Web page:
Thursday, 2 September 2010

Hong Kong note book: Cockroaches

Before tiled floors, 25% Deet, Baygon and butterflies the size of my hand all become part of my normal landscape, I need to jot down what's new and strange. So don't expect coherence, logic, tight prose, answers, rational thinking, or common sense. It's all just strange, OK? But because we are home educators, you can call it living and learning.

Cockroaches. I don't run screaming from the room. Unlike other people, who I won't mention here, but who are old enough to know better. Which puts me on cockroach duty.

Cockroach duty means at 11pm I slap on my right hand the red rubber surgical glove of clean living. Then I grasp the canister of Baygon (right hand only). I do not know if Baygon cockroach killing chemical can penetrate a pressurised container and two walls of aluminium but I'm taking no chances.

Armed like a killing machine I go round all the little metal grills, the ones to drain the floors after washing, and I squirt them.

I feel a bit guilty. I'm not desiring cockroaches as pets or anything, and I certainly don't want them scuttering near my naked toes, but they didn't do anything to deserve the death sentence I'm serving them.

So I'm looking for reasons why they should die. They are enormous, but so am I. They have long antenna. (Apparently the reason why Dig uses the escape route along the top of the furniture - and he tells the kids off for climbing on the sofa. Tsk). And cockroaches run quick. These are their crimes. Dig tells me, as he hops over the dining table, goes up the cabinet, and disappears by means of a rope, that cockroaches live in drains. Dig, I hear tell of people in London who do that but we don't send in the red rubber glove police to spray them with nerve gas.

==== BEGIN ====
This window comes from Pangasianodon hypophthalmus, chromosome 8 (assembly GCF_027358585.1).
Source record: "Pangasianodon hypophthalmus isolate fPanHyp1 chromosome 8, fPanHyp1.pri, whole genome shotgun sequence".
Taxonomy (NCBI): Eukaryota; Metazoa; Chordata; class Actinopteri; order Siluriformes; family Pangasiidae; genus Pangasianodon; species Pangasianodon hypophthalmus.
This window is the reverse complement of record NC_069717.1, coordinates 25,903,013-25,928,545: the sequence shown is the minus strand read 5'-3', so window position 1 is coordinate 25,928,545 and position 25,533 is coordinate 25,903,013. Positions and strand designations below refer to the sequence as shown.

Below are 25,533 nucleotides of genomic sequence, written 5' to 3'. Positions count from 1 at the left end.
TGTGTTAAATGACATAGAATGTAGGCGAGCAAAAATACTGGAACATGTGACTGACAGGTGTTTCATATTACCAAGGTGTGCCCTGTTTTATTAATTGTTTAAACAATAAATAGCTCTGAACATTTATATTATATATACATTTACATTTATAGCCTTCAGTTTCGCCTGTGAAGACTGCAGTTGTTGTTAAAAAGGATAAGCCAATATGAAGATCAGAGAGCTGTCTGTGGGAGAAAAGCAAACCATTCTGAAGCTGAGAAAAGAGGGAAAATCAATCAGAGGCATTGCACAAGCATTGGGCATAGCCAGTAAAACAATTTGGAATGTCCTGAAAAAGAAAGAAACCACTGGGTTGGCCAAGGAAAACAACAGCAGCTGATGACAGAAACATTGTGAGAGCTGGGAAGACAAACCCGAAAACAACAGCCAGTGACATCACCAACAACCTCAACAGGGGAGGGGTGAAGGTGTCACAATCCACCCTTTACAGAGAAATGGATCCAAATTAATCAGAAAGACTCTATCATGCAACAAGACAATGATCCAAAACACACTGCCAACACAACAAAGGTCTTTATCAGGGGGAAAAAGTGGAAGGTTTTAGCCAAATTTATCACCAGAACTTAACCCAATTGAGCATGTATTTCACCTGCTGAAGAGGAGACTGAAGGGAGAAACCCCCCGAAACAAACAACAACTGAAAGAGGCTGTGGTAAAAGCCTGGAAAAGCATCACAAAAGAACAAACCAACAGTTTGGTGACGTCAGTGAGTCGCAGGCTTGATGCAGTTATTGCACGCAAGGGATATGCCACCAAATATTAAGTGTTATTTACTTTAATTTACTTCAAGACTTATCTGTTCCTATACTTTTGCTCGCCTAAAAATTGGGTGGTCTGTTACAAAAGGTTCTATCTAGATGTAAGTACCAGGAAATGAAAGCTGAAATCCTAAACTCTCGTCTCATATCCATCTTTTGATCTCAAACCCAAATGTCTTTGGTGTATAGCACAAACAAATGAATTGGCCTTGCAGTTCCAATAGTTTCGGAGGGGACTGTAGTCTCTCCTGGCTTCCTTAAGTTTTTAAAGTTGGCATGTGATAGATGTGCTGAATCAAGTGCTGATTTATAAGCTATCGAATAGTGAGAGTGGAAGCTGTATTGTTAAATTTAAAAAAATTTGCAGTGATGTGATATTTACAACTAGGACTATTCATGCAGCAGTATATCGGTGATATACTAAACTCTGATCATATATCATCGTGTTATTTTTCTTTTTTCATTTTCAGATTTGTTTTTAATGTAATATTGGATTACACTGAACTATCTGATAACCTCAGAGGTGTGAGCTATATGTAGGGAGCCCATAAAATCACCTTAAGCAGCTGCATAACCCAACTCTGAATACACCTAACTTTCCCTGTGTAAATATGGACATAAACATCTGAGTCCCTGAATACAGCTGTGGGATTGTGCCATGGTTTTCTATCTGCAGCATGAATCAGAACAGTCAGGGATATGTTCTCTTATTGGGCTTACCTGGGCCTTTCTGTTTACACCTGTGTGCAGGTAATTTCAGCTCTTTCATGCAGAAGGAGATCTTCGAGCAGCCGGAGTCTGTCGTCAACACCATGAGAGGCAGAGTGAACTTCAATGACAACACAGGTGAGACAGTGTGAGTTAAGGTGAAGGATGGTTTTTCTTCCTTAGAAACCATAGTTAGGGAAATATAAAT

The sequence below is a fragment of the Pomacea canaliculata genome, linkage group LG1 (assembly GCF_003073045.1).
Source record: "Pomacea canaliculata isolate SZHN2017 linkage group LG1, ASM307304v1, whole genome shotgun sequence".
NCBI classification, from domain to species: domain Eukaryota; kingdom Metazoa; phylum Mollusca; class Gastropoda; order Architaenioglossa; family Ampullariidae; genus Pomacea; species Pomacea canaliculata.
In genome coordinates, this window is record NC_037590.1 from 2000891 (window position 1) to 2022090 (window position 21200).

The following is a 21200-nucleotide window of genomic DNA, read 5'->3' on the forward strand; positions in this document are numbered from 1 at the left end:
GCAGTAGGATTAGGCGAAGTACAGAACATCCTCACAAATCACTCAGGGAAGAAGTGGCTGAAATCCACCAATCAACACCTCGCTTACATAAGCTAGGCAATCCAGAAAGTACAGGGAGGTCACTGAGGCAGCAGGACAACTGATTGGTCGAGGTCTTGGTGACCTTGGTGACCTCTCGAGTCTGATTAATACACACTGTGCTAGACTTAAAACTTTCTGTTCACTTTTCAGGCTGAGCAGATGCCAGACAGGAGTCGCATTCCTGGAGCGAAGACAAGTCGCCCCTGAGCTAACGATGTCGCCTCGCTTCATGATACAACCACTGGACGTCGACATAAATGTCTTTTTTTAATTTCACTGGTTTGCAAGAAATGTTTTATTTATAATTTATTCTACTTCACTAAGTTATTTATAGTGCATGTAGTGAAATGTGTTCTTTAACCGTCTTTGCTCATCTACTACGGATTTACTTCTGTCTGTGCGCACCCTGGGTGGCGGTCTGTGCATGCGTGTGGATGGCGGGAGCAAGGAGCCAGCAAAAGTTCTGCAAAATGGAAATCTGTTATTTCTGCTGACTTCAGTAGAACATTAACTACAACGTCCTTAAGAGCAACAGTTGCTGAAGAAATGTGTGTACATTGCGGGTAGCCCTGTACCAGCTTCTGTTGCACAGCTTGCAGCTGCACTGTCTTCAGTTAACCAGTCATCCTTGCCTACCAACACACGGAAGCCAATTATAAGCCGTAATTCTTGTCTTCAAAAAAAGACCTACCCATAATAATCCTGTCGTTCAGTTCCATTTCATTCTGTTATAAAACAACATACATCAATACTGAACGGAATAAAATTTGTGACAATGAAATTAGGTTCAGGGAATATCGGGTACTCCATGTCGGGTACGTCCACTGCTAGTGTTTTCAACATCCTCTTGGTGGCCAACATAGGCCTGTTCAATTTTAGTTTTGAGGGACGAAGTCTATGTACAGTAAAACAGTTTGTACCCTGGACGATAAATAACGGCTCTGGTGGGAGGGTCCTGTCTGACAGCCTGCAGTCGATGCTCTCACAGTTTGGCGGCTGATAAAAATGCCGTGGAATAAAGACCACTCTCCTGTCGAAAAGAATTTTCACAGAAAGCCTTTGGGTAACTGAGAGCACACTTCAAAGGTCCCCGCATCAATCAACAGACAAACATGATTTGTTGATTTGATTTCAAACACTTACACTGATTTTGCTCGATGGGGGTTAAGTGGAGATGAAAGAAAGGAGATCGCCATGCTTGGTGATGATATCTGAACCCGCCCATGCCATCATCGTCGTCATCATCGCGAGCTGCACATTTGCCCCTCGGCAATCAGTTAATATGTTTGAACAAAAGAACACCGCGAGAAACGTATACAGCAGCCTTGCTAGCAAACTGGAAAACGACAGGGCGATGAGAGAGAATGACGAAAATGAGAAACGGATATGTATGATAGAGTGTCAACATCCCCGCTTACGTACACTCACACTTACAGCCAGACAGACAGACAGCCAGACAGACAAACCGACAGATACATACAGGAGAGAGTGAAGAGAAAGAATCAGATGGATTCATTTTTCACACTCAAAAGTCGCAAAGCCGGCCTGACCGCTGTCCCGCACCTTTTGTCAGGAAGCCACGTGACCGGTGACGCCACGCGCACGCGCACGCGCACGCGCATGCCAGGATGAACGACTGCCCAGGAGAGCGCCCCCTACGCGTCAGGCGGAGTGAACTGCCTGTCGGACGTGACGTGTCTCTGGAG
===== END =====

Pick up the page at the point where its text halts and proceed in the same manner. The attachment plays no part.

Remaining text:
And what is a cockroach after all? Just another of the world's insect life going about its business. In fact, if life had trained me differently, I could quite like the behaviour of the little creatures. They creep in darkness, peer around, then run off to hide when you flick on a light stitch. That's sort of cute, isn't it? It's like a nervous experience they're having. Why are we making it worse?

Maybe people worry that if we don't continuously threaten them with brooms and lights and Baygon then the millions of hiding cockroaches will advance boldly. And once they are truly out we'll never get them back in. They'll just be more confident, stand around, demand hot drinks and chocolate cookies and build warm nests in your knicker drawer.

I am still at the soft end of living. What I would prefer to do, rather than killing them, is put up little signs to say, 'Please leave this house immediately'. We could add helpful messages, like 'I believe there are juicy morsels to eat round the back of the sticky chicken shop.' Yes, I know cockroaches cannot read. But that can't be an excuse for killing them either.